7.1.1.4.1. Interpret-Intervene-Observe

7.1.1.5. Name the elephant in the room

7.1.1.6. Political Pizza

7.1.1.7. The Productive Zone of Disequilibrium

7.1.1.7.1. manage yourself

7.1.1.7.2. help people tolerate the discomfort

7.1.2. Main points

7.1.2.1. Dance on the edge of authority into leadership

7.1.2.2. System

7.1.2.3. Your self as the system

7.1.2.3.1. Loyalities

7.1.2.3.2. Bandwith

7.1.2.3.3. Tuning

7.1.2.4. Policical pizza - know your's and the others' constituency

7.1.2.5. Run experiments

7.1.2.6. Fall in Love with Tough Decisions

7.1.2.7. Deploy yourself

7.1.2.7.1. put yourself at risk

7.1.2.8. Characteristic of adaptive organisations

7.1.2.8.1. Name the elephant in the room

7.1.2.8.2. Responsibility of the organisation future is shared

7.1.2.8.3. Independent judgement is expected

7.1.2.8.4. Leadership capacity is developed

7.1.2.8.5. Reflection and ongoing learning is integrated in the organisation

7.1.2.9. The Adpative Leadership Process - cycle

7.1.2.9.1. Oberserve

7.1.2.9.2. Interpret

7.1.2.9.3. Intervene

8. Sinclair: Leadership development and seduction

8.1. Exploration and innovation in order to understand leadership differently -> opening up and engaging.

8.2. Main points

8.2.1. Seductive manoeuvres - Mastery, self-confidence - Vulnerability, self-exposure

8.3. Is seduction gender specific?

8.4. People are driven by seduction. The leader must embody the desire from the people.

8.5. Seduction manoeuvres: Mastery, self confidence, vulnarability, self exposure.

8.6. Audience desires To be entertained To be safe To be transformed To be enchanted, uplifted, empowered, to feel mastery

9. Krantz & Maltz: Consulting to role

9.1. Main concepts

9.2. Main points

9.2.1. Role (Given and Taken role) - Formal and informal duties, activities, goals and/or functions - Emotional and relational functions in the system - Expectations on behavior and understanding - The part one plays in the larger system of tasks - Relationship to the primary task - One's own approach and enactment of one's tasks and functions

10. Meindl, Ehrlich & Dukerich: The romance of leadership

10.1. Main concepts

10.1.1. Attribution

10.1.1.1. Leadership as an explanatory concept

10.1.2. Reduction of complexity

10.1.3. The romance of leadership theory is particularly strong in describing a tendency for followers to exaggerate the importance and influence of the leader in determining a group's or organization's performance

10.2. Main points

10.2.1. Leadership tends to be used to explanin CHANGE

10.2.2. Leadership effects might occur through followers believing in the "myth" about the role of leaders. Followers coordinate actions and produce results, later attributed to (the myth of) leadership

10.2.3. Leadership as an outcome, not a cause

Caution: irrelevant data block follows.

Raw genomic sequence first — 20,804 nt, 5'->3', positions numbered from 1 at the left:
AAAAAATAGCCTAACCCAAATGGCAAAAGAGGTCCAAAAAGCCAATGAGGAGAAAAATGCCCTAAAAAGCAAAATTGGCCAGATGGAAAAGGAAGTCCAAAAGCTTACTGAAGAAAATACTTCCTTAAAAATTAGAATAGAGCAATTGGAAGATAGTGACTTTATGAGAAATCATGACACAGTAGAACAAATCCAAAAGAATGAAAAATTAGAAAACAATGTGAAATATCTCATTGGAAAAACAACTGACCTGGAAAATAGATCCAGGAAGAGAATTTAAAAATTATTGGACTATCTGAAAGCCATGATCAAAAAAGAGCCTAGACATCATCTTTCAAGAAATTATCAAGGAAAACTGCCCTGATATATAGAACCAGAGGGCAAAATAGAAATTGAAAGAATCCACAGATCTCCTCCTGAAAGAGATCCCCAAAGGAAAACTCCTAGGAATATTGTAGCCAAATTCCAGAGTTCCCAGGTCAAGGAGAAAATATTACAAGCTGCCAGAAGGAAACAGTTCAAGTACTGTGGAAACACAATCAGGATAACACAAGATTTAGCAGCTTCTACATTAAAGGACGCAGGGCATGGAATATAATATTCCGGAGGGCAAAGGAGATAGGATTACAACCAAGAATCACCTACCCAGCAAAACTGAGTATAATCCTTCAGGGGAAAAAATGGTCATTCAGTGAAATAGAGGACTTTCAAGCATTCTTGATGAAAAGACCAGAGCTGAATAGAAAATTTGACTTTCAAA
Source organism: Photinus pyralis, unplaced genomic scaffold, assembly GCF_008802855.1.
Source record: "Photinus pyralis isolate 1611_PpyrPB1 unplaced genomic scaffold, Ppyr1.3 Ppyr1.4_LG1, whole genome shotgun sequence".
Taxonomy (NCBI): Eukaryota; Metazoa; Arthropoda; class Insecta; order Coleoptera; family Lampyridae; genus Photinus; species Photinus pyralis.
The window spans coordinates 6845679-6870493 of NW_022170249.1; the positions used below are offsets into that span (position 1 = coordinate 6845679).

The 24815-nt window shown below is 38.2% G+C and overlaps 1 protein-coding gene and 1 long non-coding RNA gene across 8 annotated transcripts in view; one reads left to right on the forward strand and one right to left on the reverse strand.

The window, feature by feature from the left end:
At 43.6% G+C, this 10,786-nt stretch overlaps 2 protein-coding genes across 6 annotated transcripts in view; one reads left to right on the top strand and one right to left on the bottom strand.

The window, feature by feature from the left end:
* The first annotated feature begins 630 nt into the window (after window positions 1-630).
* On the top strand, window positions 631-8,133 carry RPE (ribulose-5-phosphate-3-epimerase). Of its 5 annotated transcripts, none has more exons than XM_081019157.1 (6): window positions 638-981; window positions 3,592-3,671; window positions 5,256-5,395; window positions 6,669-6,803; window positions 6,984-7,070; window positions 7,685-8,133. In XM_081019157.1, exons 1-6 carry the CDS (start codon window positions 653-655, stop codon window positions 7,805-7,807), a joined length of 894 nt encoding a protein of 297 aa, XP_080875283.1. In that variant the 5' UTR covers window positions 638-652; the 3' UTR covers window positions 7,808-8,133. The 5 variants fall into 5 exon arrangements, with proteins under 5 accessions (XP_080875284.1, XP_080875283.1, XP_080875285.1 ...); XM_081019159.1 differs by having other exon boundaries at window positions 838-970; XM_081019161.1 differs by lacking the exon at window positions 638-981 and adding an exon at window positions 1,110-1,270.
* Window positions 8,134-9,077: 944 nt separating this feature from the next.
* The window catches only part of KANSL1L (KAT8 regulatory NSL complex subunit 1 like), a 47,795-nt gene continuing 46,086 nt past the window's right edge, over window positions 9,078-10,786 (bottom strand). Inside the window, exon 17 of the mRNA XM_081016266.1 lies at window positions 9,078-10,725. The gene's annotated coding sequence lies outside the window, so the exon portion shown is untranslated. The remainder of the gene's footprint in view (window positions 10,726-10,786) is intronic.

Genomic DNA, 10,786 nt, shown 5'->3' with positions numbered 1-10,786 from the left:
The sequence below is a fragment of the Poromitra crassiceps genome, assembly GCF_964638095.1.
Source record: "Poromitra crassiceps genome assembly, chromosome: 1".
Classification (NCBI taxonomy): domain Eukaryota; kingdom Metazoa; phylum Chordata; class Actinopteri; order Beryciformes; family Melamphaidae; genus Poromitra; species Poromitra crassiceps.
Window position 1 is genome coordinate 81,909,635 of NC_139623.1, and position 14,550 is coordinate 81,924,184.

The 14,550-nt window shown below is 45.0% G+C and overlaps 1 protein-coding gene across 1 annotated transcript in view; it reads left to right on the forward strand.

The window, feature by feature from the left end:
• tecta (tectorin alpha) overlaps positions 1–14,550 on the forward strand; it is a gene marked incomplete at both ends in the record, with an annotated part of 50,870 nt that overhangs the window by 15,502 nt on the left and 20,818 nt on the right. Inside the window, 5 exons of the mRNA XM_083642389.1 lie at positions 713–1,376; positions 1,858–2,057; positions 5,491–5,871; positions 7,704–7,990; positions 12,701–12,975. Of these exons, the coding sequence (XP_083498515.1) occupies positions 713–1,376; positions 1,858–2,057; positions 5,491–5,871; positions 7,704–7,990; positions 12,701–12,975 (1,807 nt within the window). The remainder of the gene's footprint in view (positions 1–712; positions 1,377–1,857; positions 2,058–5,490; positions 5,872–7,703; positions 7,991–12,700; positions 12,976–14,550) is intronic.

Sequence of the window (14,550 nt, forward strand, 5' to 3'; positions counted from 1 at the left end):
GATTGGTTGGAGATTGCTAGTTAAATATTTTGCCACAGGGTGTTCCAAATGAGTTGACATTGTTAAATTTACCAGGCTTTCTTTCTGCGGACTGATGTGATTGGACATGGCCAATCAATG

10.2.4. Leaders keep on winning largely because their followers perceive them to be winnters

10.2.4.1. A follower-centric view on leadership

10.2.5. The construction of "romance of leadership" is closely linked to the psychoanalytical theory (Freud) and social identity theory as these theories provide pointers as to why followers might choose to construct leadership in the way they have been observed to do

10.2.5.1. "Social identity": the notion that the leader represent the identity of the group (what is "typical" of the group)

10.2.5.2. Psychoanalytical theory: the notion that followers will relate to leadrs not fully objectively, but partly as "mirriroing" their parents, and tend to idealize leaders, seeing them as powerful as parents seem to small children.

11. DeRue & Ashford: Who will lead and who will follow

11.1. Main concepts

11.1.1. Leadership identity construction process

11.2. Main points

11.2.1. Claiming and granting process for followers and leaders. Process depends on:  Clarity  Credibility  History  Visibility  Conceptions of leadership structure: hierarchical vs. shared

11.2.2. Explaining why someone come to be seen as leaders and someone followers

11.2.3. Clarity and acceptance of leader-follower relationship through identity work.

11.2.4. 3 levels of selfconstrual for both followers and leaders: individual internalization, Relational recognition, collective endorsement

12. Yukl: Leadership behaviors

12.1. Influencing and facilitating individual and collective efforts to accomplish shared objectives

12.2. Review historic on effective leadership behavior. Create leadership behaviour taxonomy. Apply different leadership behaviour to different situations.

12.3. Task orientation

12.4. Relationship orientation

12.5. Change orientation

12.6. External orientation

13. Bass

13.1. Main Concepts: From Management to Leadership

13.2. Main Points: Firms in stable environments requires transactional one-minute managers.

13.3. The Four "I"s